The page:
Meal Plans - Who has one? + Intro

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Assistant Cook
Feb 5, 2005
Hi, my name is Halo. I've been an on-and-off lurker here for a while and decided to join today mainly because of this section of the forum. Well, that and the people here seem pretty friendly :)

Ok, enough of the intro. On to the main reason for this post.

Diet plans - breakfast, lunch, dinner, and snacks.

Basically the idea is to put together a list of food in the above catagories that will make up the days meals. Multiple lists will be necessary for variety of course.

Maybe some of you already have them and would like to share, or maybe we can make some from scratch that people can use or adapt.

I've always had trouble with these things so maybe together we can put together some decent ones :)

The goal, btw, is healthy, and while my preference is low fat I realize that others are on a low carb or other type of diet.

My meagre first contribution will be:

1 small tub of plain natural yoghurt w/1tsp of honey

Steamed fish with vegetables

A small handful of sultanas

Yes, I know I left out lunch, I suck at lunches :(

Please excuse the length of this post, I'm not all that great at writing them yet.


Senior Cook
Oct 30, 2004
Hi, Halo, Welcome.

I never do detailed meal plans. Can never be sure I'll have the ingredients when the time comes, or have the time or energy to cook the meal, but most of all, I can't be sure that when Thursday comes, I'll be in the mood to eat whatever is on the list for Thursday's dinner.

I'm a low-carber. In the past that has meant restricting to 40 carbs in 24 hours, in whatever form, but this time I'm going with 25 or thereabouts, and it seems to be working fine.



Senior Cook
Sep 7, 2004

Your breakfast is innadequate.

Breakfast is the MOST important meal meal of the day. It gives you a glucose base to
work on and replenish throughout the day. Your only real meal here is dinner, and
you have skipped lunch which is also unhealthy. For me it is positively dangerous.

Eating “healthy” food items will not make unhealthy eating habits into a healthy diet.
You should MAKE TIME to eat something sustaining for lunch, and snack on healthy
items throughout the day if you like. Try and work some fresh fruit (if you can get it)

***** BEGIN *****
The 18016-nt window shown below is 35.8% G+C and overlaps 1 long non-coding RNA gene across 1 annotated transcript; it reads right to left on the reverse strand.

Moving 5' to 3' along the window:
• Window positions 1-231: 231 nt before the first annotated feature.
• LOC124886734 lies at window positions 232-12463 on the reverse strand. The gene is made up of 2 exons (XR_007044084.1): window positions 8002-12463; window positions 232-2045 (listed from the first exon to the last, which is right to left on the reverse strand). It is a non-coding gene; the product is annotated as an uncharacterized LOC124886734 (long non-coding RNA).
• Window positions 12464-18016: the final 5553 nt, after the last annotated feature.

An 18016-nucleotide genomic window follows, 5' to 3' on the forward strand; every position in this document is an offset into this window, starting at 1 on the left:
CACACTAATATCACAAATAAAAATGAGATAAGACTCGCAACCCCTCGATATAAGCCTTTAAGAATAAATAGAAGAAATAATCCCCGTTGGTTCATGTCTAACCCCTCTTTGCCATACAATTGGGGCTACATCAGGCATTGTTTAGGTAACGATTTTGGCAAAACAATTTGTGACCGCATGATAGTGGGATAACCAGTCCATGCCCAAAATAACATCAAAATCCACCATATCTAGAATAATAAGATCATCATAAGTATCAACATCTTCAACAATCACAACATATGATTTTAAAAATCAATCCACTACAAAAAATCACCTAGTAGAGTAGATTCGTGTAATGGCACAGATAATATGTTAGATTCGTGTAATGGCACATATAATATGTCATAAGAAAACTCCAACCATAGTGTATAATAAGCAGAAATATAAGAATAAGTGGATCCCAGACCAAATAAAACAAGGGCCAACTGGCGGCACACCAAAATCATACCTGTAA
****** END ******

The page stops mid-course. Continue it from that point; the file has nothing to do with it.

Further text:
into the dried. Nuts are good too.

If you eat lunch and snack, you should not be so hungry at dinner time, and therefore
not over eat in an attempt to make up for what you have missed during the day,
KNOWING that you will miss it again tommorrow. It is also much kinder on your
digestive system.

Here are some breakfasts that I regularly eat:

Diet: glucose/cholesterol and weight loss by way of healthy.

Using 1/2 round of wholewheat bread and olive oil type spread (no butter):

1. Ham salad sandwich with Hellmans 30% mayonaise.

2. BLT using no fat eye round bacon.

3. Pastrami sandwich with Colemans mustard.

4. Cucumber and 25% fat mature cheddar sandwich cheese thinly sliced.

5. Occasionally, beaten egg in home made 1/2 wholewheat bap.

6. One homemade low fat chipolata sausage with homemade baked canellini beans
with bacon and sage.

7. The same beans on wholemeal toast.

8. Some fresh fruit and a home made 1/2 wholewheat muffin.

9. A couple of homemade 1/2 wholewheat crumpets. (sometimes with a TINY scratch
of Greek Hymetus honey. ONLY use the very best, cause you ain’t allowed much :) ).

10. All accompanied by a cup of coffee with Splenda and semi skimmed milk. Except
the crumpets, which require Earl Grey.

For lunch today I had a home made 1/2 wholewheat red onion mini focaccia and 660
ml of natural brewed German pilsener.

Tonight I am having a fresh green bean Mousaka.

That should give you something to work on.

I am assuming that for YOU PERSONALLY you are not on a medical diet of

The above is also recommended for those on weight loss, and glucose and/or
cholesterol control diets.


Executive Chef
Aug 26, 2004
The only meals I plan out each week is dinners mainly because I make my grocery list with that. Breakfast I just eat whatever, sometimes an omelet filled with fresh vegetables, sometimes cream of wheat and toast or an english muffin, fresh fruit salad. For lunch I usually eat leftovers from the previous nights dinner. Here is my dinner menu for this week, which to me is healthy: